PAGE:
Propaganda, the Pentagon, and the Rendon Group

A few years ago, Washington media consultant John Rendon was regaling an audience of cadets at the U.S. Air Force Academy with one of his favorite war stories.

When victorious U.S. troops rolled into Kuwait City, he noted, they were greeted by hundreds of Kuwaitis waving American flags. The scene, flashed around the world again and again on CNN, left little doubt that the U.S. Marines were welcome in Kuwait.

"Did you ever stop to wonder," he asked, "how the people of Kuwait City, after being held hostage for seven long and painful months, were able to get hand-held American, and for that matter, the flags of other coalition countries?"

A ripple of knowing chuckles passed across Rendon’s military audience.

"Well you now know the answer," he said, "That was one of my jobs then."

And what a job it was. It was a global propaganda coup, especially in corners of the Arab world where even Saddam Hussein usually wins a popularity contest with Uncle Sam. From Cairo to Karachi, millions of people saw the American liberators welcomed to Kuwait -- again and again.

And that’s just one of the reasons that John Rendon, a beefy media wizard who started out in national politics scheduling campaign stops for Jimmy Carter, shuns the label of public relations flack in favor what he billed himself at the Air Force Academy: "an information warrior and a perception manager."

Rendon has had a lot of plum assignments since Desert Storm, including a $23 million propaganda campaign in 1991 aimed at undermining Saddam Hussein with smuggled leaflets and radio broadcasts beamed into Iraq. And now Rendon has another plum -- it was reported recently that he’d been hired for $100,000 a month to help the Pentagon plant propaganda in the foreign media as part of the Bush administration’s War on Terrorism.

According to The New York Times, which broke the story February 19, "The Pentagon is developing plans to provide news items, possibly even false ones, to foreign media organizations as part of a new effort to influence public sentiment and policy makers in both friendly and unfriendly countries."

The leak clearly ambushed the Pentagon, which quickly retreated in a fog of contradictory statements that culminated in an announcement just a week later by Defense Secretary Donald Rumsfeld that the whole idea had probably been scrapped.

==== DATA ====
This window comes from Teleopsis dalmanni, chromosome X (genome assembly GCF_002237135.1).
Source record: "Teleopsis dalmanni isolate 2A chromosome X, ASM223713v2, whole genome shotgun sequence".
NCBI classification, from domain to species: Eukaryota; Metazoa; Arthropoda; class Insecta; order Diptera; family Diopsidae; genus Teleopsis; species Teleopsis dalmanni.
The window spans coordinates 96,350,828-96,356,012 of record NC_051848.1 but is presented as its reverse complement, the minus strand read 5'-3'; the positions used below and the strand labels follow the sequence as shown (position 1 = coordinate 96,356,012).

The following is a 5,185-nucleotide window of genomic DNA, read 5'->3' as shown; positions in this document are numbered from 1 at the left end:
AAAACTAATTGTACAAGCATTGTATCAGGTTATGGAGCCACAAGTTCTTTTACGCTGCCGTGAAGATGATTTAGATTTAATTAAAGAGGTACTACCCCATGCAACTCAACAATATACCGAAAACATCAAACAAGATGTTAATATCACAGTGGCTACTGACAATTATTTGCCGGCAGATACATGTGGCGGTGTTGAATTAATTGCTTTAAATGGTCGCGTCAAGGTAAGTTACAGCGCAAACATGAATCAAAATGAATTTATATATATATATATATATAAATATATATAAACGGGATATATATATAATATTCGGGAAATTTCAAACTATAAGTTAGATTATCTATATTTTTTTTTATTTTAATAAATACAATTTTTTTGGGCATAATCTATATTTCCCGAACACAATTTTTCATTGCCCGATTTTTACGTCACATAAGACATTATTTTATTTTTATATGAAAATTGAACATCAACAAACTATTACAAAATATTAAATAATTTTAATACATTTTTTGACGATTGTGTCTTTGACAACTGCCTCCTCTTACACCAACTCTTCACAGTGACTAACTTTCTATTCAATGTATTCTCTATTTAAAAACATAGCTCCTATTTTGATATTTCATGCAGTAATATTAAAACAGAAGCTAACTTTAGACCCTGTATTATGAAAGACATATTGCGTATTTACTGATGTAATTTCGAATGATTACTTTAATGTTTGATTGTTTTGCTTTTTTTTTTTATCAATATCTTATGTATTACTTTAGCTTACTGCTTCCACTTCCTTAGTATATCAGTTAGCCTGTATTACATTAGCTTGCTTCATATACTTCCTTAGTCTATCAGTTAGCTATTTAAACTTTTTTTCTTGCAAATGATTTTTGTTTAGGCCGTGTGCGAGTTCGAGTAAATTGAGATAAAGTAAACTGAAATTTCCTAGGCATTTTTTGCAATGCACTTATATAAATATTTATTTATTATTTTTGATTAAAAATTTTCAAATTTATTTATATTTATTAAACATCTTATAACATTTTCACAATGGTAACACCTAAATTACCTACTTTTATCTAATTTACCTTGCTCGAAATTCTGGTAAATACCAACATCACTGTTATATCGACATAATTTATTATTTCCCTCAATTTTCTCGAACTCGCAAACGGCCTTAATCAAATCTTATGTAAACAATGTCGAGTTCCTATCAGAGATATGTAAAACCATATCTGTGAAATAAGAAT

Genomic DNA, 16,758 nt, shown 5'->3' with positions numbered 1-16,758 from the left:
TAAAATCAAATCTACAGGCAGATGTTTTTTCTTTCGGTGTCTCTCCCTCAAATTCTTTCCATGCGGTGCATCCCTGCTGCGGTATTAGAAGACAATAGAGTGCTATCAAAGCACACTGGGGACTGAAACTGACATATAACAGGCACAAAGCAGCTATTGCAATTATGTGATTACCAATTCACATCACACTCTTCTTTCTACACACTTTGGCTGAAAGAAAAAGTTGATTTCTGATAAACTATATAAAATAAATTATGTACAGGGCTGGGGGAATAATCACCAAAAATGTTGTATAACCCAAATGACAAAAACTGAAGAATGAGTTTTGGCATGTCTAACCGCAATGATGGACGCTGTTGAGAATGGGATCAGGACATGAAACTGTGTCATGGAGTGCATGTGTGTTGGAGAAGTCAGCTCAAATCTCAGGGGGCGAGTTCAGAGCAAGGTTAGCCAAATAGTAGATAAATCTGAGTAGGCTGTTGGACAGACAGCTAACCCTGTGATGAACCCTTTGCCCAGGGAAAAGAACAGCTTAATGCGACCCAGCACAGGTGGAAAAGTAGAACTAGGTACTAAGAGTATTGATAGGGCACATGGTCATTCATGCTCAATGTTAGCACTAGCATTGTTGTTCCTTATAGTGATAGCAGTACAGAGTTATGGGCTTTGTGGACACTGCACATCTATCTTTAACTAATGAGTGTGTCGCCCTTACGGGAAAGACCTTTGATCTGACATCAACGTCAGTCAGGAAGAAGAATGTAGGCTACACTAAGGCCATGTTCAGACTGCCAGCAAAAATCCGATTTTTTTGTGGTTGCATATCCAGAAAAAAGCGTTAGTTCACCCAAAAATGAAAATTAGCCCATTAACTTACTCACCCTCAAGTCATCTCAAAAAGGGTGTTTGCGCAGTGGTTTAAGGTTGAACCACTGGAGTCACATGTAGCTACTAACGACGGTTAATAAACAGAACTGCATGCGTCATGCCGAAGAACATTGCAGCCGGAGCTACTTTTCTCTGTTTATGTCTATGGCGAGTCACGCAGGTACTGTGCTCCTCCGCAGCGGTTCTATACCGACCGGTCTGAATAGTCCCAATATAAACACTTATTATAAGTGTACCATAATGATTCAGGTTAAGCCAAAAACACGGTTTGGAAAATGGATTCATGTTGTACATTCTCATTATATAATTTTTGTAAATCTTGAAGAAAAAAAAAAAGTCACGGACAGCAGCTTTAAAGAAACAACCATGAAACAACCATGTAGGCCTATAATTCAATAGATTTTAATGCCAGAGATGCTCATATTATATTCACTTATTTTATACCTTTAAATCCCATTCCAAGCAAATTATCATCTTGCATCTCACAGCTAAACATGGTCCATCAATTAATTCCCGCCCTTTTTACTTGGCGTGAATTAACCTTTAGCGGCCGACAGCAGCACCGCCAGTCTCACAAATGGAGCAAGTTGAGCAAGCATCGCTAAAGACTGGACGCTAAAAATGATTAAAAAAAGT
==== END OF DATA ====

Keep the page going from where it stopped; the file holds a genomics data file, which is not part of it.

"I met with Undersecretary Doug Feith this morning and he indicated to me that he's decided to close down the Office of Strategic Influence," Rumsfeld told a Pentagon news conference.

That didn’t mean, of course, that the idea was dead, or couldn’t be moved to another agency with more experience in "disinformation," such as the Central Intelligence Agency.

No one at the Pentagon, the White House, or The Rendon Group would respond to a reporter’s call asking whether the idea could be resuscitated elsewhere, or whether The Rendon Group’s contract had been canceled or transferred.

Rendon was already working for the Pentagon. After the terrorist attacks of September 11, the Pentagon quickly awarded The Rendon Group a $392,000 contract to counter negative portrayals of the U.S. bombing in Afghanistan abroad, according to news accounts last fall.

A spokeswoman for the company said she could not reveal what the company did for the Pentagon on that project, but a well-informed source who has worked with Rendon said it went beyond wooing foreign journalists to setting up disguised-source, pro-U.S Web sites in several foreign languages and blast-faxing foreign media and search engines with pro-U.S. information.

If the Rendon Group’s track record is any guide, however, the company’s real expertise is in spending taxpayer dollars.

Rendon has had clients in 78 countries, according to its own Web site, ranging from the Kuwaiti Royal Family to the embattled Colombian Army to the Haitian government of Jean-Bertrand Aristide. In 1989, it was hired by the CIA to assist the campaign of Guillermo Endara against Manuel Noriega in Panama, according to ABC News. It also has corporate and non-profit clients, such as the Vietnam Veterans of America Foundation, which it helped promote the ban of landmines.

In 1992, according to several later accounts, including a book by the journalists Andrew and Patrick Cockburn (Out of the Ashes: The Resurrection of Saddam Hussein) the CIA hired The Rendon Group to assist London-based Iraqi exiles in toppling the Baghdad regime. It started out by giving the exiles, an unwieldy coalition of Sunni and Shiite Muslims and Kurds, its name: the Iraqi National Congress (INC). A forward headquarters was set up in the "no-fly zone" of northern Iraq.

According to Rendon company documents cited by ABC News, the firm "spent $23,651,463 in the first year of the anti-Saddam campaign." The firm produced a traveling photo exhibit of Iraqi atrocities, videos and radio spots that ridiculed Saddam, and anti-Saddam comic books. Frances Brooke, who now runs the INC’s Washington office, was paid $19,000 a month to work with the organization in London.

Former CIA man Warren Marik told Congress later that he "helped divert millions of dollars" from The Rendon Group to the INC. The covert campaign was eventually investigated by the CIA’s own Inspector General.

Over several hours of interviews, a former CIA operations agent who worked closely with the INC provided me with an inside account of the clandestine program that captured its no-strings accounting chaos.

He called it "a $150 million rip-off."